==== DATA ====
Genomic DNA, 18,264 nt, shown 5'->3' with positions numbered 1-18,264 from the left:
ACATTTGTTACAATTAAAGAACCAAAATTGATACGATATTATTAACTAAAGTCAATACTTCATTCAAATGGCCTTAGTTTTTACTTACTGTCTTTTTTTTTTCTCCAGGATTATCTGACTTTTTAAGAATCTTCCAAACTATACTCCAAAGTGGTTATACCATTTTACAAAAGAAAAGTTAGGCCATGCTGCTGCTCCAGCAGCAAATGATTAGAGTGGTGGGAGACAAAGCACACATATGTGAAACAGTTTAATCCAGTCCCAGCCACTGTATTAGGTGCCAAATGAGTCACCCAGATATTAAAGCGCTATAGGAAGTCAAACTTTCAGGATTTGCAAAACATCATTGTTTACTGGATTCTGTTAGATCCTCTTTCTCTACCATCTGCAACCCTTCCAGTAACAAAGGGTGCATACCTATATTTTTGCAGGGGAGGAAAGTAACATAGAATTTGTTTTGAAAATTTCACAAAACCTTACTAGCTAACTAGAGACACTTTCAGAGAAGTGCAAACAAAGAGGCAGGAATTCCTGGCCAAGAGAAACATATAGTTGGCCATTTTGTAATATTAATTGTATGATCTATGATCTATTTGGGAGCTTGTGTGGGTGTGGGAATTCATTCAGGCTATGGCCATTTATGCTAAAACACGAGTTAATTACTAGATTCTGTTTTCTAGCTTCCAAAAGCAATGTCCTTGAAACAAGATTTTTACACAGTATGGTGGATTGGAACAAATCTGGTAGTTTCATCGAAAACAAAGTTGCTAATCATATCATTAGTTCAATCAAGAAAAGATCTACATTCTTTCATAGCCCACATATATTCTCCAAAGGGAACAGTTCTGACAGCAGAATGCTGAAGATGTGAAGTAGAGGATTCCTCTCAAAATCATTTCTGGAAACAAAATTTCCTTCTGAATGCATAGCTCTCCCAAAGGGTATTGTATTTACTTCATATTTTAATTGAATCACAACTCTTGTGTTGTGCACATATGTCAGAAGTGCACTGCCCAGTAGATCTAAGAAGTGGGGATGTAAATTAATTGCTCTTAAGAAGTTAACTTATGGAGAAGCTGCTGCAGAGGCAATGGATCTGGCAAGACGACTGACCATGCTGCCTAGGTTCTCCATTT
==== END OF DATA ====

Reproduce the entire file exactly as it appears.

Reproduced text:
Genomic DNA, 18,264 nt, shown 5'->3' with positions numbered 1-18,264 from the left:
ACATTTGTTACAATTAAAGAACCAAAATTGATACGATATTATTAACTAAAGTCAATACTTCATTCAAATGGCCTTAGTTTTTACTTACTGTCTTTTTTTTTTCTCCAGGATTATCTGACTTTTTAAGAATCTTCCAAACTATACTCCAAAGTGGTTATACCATTTTACAAAAGAAAAGTTAGGCCATGCTGCTGCTCCAGCAGCAAATGATTAGAGTGGTGGGAGACAAAGCACACATATGTGAAACAGTTTAATCCAGTCCCAGCCACTGTATTAGGTGCCAAATGAGTCACCCAGATATTAAAGCGCTATAGGAAGTCAAACTTTCAGGATTTGCAAAACATCATTGTTTACTGGATTCTGTTAGATCCTCTTTCTCTACCATCTGCAACCCTTCCAGTAACAAAGGGTGCATACCTATATTTTTGCAGGGGAGGAAAGTAACATAGAATTTGTTTTGAAAATTTCACAAAACCTTACTAGCTAACTAGAGACACTTTCAGAGAAGTGCAAACAAAGAGGCAGGAATTCCTGGCCAAGAGAAACATATAGTTGGCCATTTTGTAATATTAATTGTATGATCTATGATCTATTTGGGAGCTTGTGTGGGTGTGGGAATTCATTCAGGCTATGGCCATTTATGCTAAAACACGAGTTAATTACTAGATTCTGTTTTCTAGCTTCCAAAAGCAATGTCCTTGAAACAAGATTTTTACACAGTATGGTGGATTGGAACAAATCTGGTAGTTTCATCGAAAACAAAGTTGCTAATCATATCATTAGTTCAATCAAGAAAAGATCTACATTCTTTCATAGCCCACATATATTCTCCAAAGGGAACAGTTCTGACAGCAGAATGCTGAAGATGTGAAGTAGAGGATTCCTCTCAAAATCATTTCTGGAAACAAAATTTCCTTCTGAATGCATAGCTCTCCCAAAGGGTATTGTATTTACTTCATATTTTAATTGAATCACAACTCTTGTGTTGTGCACATATGTCAGAAGTGCACTGCCCAGTAGATCTAAGAAGTGGGGATGTAAATTAATTGCTCTTAAGAAGTTAACTTATGGAGAAGCTGCTGCAGAGGCAATGGATCTGGCAAGACGACTGACCATGCTGCCTAGGTTCTCCATTT